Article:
Review Summary: "Kristina Esfandiari is Miserable."
Shoegaze is not a genre that is particularly parched for new purveyors. For the past 30ish years, shoegaze has been a subgenre of indie rock that has stayed more-or-less the same, and seemingly attracted similar types along its life. Steady and clamorous drums; unobtrusive but key basslines; and, perhaps most importantly, the dynamic duo of fuzzy walls of guitars and nearly-buried, melancholy vocals. Those last two ingredients are what really defines the sound. Think My Bloody Valentine, or Slowdive, or even more recent bands like Asobi Seksu or Ladytron, which add electronics into the mix while keeping the general tenor of the game the same.
Now, even though it doesn’t need
new fighters in the ring, that doesn’t mean shoegaze is completely dead and tired. It’s also a word that has lost a lot of vitality, or even meaning, in the years since its peak. It’s one of those kiss-of-death terms sometimes that makes someone not even give a band a chance because they think it’s just going to be a bunch of blaringly strummed walls-of-noise and indecipherable vocals. Kind of akin to slowcore, it’s a genre that comes bearing a reputation, but one that is worth looking into when new people join the fold.
Kristina Esfandiari is not exactly new to music, though. She has been with the band King Woman for a few years, lending her emotive, deep, velvety voice to their crunchy shoegaze-leaning rock music. But now, Esfandiari's solo project has released its debut LP, and her nom de plume couldn't be more apt. Miserable, and its debut album, Uncontrollable
, tread in the same aqueous, dense, gazing rock as many other bands in the fold, but Esfandiari has a way with making her longing, her despair seem more palpable, relatable, and ultimately more interesting than many of her brethren have in a while.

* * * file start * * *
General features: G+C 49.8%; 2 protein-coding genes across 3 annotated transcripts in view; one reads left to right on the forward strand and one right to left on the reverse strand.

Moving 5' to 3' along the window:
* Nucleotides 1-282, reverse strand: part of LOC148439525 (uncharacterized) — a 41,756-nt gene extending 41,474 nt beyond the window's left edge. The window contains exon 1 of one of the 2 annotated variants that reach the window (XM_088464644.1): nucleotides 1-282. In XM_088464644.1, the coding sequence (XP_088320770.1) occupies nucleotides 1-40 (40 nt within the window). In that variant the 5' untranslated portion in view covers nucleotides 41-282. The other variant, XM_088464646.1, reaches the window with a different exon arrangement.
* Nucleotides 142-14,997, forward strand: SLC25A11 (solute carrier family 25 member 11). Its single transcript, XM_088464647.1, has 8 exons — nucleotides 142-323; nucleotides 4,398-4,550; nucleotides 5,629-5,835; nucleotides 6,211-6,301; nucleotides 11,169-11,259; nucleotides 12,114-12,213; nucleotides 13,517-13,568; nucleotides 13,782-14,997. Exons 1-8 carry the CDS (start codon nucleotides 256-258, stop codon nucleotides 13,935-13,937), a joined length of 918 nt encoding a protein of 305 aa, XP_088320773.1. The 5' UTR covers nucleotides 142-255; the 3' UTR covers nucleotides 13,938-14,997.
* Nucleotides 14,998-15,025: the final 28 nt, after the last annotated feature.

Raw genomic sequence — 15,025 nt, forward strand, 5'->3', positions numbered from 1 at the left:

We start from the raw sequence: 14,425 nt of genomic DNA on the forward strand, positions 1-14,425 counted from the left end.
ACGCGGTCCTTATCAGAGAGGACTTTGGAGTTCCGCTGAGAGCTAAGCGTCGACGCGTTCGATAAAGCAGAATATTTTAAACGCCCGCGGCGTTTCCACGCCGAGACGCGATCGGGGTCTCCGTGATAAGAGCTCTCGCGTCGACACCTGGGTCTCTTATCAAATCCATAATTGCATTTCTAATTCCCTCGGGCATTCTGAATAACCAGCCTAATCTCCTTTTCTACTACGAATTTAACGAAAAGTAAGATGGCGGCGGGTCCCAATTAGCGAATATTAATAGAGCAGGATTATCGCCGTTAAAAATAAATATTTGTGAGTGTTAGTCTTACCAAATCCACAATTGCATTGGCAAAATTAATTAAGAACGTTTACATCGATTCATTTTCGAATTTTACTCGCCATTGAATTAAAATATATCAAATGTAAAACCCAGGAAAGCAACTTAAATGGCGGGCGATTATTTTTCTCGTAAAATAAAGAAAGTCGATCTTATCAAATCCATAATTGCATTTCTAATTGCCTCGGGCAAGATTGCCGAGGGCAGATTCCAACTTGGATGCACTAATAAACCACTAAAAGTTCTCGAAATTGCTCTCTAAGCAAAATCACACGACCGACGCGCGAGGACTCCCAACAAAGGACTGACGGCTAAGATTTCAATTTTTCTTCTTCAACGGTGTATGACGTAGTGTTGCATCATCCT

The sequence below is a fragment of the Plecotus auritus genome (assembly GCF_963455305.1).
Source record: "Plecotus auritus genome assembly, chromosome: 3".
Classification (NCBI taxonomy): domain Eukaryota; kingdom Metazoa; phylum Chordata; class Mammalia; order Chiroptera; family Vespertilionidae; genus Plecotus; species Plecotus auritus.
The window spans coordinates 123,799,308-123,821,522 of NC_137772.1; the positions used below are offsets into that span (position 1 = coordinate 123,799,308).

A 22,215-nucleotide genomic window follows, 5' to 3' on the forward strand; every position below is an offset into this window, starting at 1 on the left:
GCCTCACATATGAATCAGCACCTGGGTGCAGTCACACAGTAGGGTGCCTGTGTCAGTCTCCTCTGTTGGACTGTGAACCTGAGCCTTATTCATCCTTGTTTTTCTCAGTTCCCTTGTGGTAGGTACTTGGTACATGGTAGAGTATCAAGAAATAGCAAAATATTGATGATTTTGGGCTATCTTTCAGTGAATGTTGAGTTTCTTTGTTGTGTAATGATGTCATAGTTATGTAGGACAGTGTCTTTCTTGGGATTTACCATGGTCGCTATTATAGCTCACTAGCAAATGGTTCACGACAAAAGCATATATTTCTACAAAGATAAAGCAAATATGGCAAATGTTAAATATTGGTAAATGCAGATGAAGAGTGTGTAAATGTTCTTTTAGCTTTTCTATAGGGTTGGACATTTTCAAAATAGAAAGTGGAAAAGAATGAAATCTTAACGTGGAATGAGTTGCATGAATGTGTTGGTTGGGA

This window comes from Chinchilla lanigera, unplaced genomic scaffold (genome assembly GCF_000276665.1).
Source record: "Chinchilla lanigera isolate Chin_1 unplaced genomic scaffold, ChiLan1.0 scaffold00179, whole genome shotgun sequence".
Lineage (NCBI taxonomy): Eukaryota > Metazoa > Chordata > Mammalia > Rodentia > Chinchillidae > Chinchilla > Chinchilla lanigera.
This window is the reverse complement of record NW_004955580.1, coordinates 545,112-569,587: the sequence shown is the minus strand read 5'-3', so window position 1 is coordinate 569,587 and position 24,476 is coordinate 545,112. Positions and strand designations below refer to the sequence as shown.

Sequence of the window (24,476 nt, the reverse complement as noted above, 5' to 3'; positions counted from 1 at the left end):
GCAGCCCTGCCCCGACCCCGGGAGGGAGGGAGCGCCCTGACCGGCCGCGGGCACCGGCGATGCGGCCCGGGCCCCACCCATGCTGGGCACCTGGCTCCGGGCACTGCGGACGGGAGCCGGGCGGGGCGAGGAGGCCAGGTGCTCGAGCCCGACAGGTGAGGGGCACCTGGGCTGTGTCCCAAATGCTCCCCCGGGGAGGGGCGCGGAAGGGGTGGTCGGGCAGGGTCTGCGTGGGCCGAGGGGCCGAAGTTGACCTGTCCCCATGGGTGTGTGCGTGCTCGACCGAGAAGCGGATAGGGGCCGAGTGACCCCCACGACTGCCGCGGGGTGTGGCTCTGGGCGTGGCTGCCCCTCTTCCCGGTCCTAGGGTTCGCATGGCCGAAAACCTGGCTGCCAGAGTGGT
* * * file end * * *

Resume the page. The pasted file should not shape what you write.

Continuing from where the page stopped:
A look at the lyric sheet before I spun the record left me wondering if I was getting myself into some aural misery porn, as if Michael Haneke had directed a rock album. But what comes off perhaps too sad on paper really comes to fruitful life on record. Esfandiari’s richly textured, yearning voice is not quite as buried in the din of guitars and drums and keys as many vocalists in the field, although there is some mystique left in tact, of course. But most of the time, her sorrows are painfully clear in both text and sound. Lines like “Pitiful, we couldn’t recognize a perfect thing / And I can’t breathe at all” (“Violet”) and “You say I’m so passionate / Pristine or a total mess” (“Stay Cold”), or “Is salt water filling my lungs up"” (“Salt Water”) ring tragically true, practically melting out of the speakers with the music. Even a pining, diaristic refrain of “Why do I feel so sad" Why do I feel it"” from “Stranger” becomes something shattering in Esfandiari’s hands.
At times, the album does becomes slightly too opaque, whether lyrically (“Violet / Was all around / Without you / Fading out” (“Violet”) or musically (“Stay Cold”), but the mysteriousness of the record is still one of its finest traits. A record this crunchy but pretty, direct but poetic, angular but fluiod, deeply sad but also moving, deserves to be heard outside of the preconeptions of its genre. And make no mistake, this is a sad record, filled with regret and broken hearts and profound confusion – the catchiest, best song on the record, “Oven,” lives and dies on its almost profane refrain of “You said he doesn’t care / I guess he doesn’t / Stick my head in an oven ... I know that he used to love me.” The liner notes even begin with a could-be-punchline: “Kristina Efandiari is Miserable.” Even the one slightly hopeful song, "Best Friend," sounds as downtrodden as the others. As said, her music could not have a more appropriate title, and with albums like Uncontrollable
, I hope things stay Miserable for a little while.
Final Rating: 8.0
Key Tracks: Oven, Violet, Saltwater, Saudade